IDEAS home Printed from https://ideas.repec.org/p/hal/spmain/hal-04328086.html
   My bibliography  Save this paper

From Micro to Macro Gender Differences: Evidence from Field Tournaments

Author

Listed:
  • José De Sousa

    (RITM - Réseaux Innovation Territoires et Mondialisation - Université Paris-Saclay, LIEPP - Laboratoire interdisciplinaire d'évaluation des politiques publiques (Sciences Po) - Sciences Po - Sciences Po)

  • Guillaume Hollard

    (CREST - Centre de Recherche en Économie et Statistique - ENSAI - Ecole Nationale de la Statistique et de l'Analyse de l'Information [Bruz] - X - École polytechnique - ENSAE Paris - École Nationale de la Statistique et de l'Administration Économique - CNRS - Centre National de la Recherche Scientifique)

Abstract

We document that women compete worse against men in field tournaments in over 150 countries and across all ages. Our field setting is the game of chess and we benefit from a large and rich data set to investigate the robustness and heterogeneity of our uncovered gender differences in competition. We find a macro gender gap in every country: there are fewer female than male players, especially at the top, and women have lower average rankings. Moreover, comparing millions of individual games, we find a small but robust micro gender gap: women's scores are about 2% lower than expected when playing a man rather than a woman with an identical rating, age and country. Using a simple theoretical model, we show how this small micro gap may affect women's long-run human-capital formation. By reducing effort and increasing the probability of quitting, both effects accumulate to explain a larger share of the macro gap. This paper was accepted by Yan Chen, behavioral economics and decision analysis. Supplemental Material: The e-companion and data are available at https://doi.org/10.1287/mnsc.2022.4541 .

Suggested Citation

  • José De Sousa & Guillaume Hollard, 2023. "From Micro to Macro Gender Differences: Evidence from Field Tournaments," SciencePo Working papers Main hal-04328086, HAL.
  • Handle: RePEc:hal:spmain:hal-04328086
    DOI: 10.1287/mnsc.2022.4541
    as

    Download full text from publisher

    To our knowledge, this item is not available for download. To find whether it is available, there are three options:
    1. Check below whether another version of this item is available online.
    2. Check on the provider's web page whether it is in fact available.
    3. Perform a search for a similarly titled item that would be available.

    Other versions of this item:

    References listed on IDEAS

    as
    1. Filippin, Antonio & Crosetto, Paolo, 2014. "A Reconsideration of Gender Differences in Risk Attitudes," IZA Discussion Papers 8184, Institute of Labor Economics (IZA).
    2. Bertrand, Marianne, 2011. "New Perspectives on Gender," Handbook of Labor Economics, in: O. Ashenfelter & D. Card (ed.), Handbook of Labor Economics, edition 1, volume 4, chapter 17, pages 1543-1590, Elsevier.
    3. Booth, Alison & Nolen, Patrick, 2012. "Choosing to compete: How different are girls and boys?," Journal of Economic Behavior & Organization, Elsevier, vol. 81(2), pages 542-555.
    4. Booth, Alison L., 2009. "Gender and competition," Labour Economics, Elsevier, vol. 16(6), pages 599-606, December.
    5. Olga Shurchkov, 2012. "Under Pressure: Gender Differences In Output Quality And Quantity Under Competition And Time Constraints," Journal of the European Economic Association, European Economic Association, vol. 10(5), pages 1189-1213, October.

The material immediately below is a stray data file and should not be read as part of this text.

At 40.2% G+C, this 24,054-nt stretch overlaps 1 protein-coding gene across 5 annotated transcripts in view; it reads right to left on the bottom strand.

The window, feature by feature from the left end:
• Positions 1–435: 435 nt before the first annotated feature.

6. Anna Dreber & Emma Essen & Eva Ranehill, 2014. "Gender and competition in adolescence: task matters," Experimental Economics, Springer;Economic Science Association, vol. 17(1), pages 154-172, March.
    7. Nagore Iriberri & Pedro Rey-Biel, 2019. "Competitive Pressure Widens the Gender Gap in Performance: Evidence from a Two-stage Competition in Mathematics," The Economic Journal, Royal Economic Society, vol. 129(620), pages 1863-1893.
    8. Dreber, Anna & Gerdes, Christer & Gränsmark, Patrik, 2013. "Beauty queens and battling knights: Risk taking and attractiveness in chess," Journal of Economic Behavior & Organization, Elsevier, vol. 90(C), pages 1-18.
    9. Cárdenas, Juan-Camilo & Dreber, Anna & von Essen, Emma & Ranehill, Eva, 2012. "Gender differences in competitiveness and risk taking: Comparing children in Colombia and Sweden," Journal of Economic Behavior & Organization, Elsevier, vol. 83(1), pages 11-23.
    10. Muriel Niederle & Lise Vesterlund, 2007. "Do Women Shy Away From Competition? Do Men Compete Too Much?," The Quarterly Journal of Economics, President and Fellows of Harvard College, vol. 122(3), pages 1067-1101.
    11. Abadie, Alberto & Imbens, Guido W., 2011. "Bias-Corrected Matching Estimators for Average Treatment Effects," Journal of Business & Economic Statistics, American Statistical Association, vol. 29(1), pages 1-11.
    12. Kate Antonovics & Peter Arcidiacono & Randall Walsh, 2009. "The Effects of Gender Interactions in the Lab and in the Field," The Review of Economics and Statistics, MIT Press, vol. 91(1), pages 152-162, February.
    13. Azmat, Ghazala & Petrongolo, Barbara, 2014. "Gender and the labor market: What have we learned from field and lab experiments?," Labour Economics, Elsevier, vol. 30(C), pages 32-40.
    14. Victor Lavy, 2013. "Gender Differences in Market Competitiveness in a Real Workplace: Evidence from Performance‐based Pay Tournaments among Teachers," Economic Journal, Royal Economic Society, vol. 123(569), pages 540-573, June.
    15. Muriel Niederle & Lise Vesterlund, 2011. "Gender and Competition," Annual Review of Economics, Annual Reviews, vol. 3(1), pages 601-630, September.
    16. Alison Booth & Eiji Yamamura, 2018. "Performance in Mixed-Sex and Single-Sex Competitions: What We Can Learn from Speedboat Races in Japan," The Review of Economics and Statistics, MIT Press, vol. 100(4), pages 581-593, October.
    17. Sule Alan & Seda Ertac, 2019. "Mitigating the Gender Gap in the Willingness to Compete: Evidence from a Randomized Field Experiment," Journal of the European Economic Association, European Economic Association, vol. 17(4), pages 1147-1185.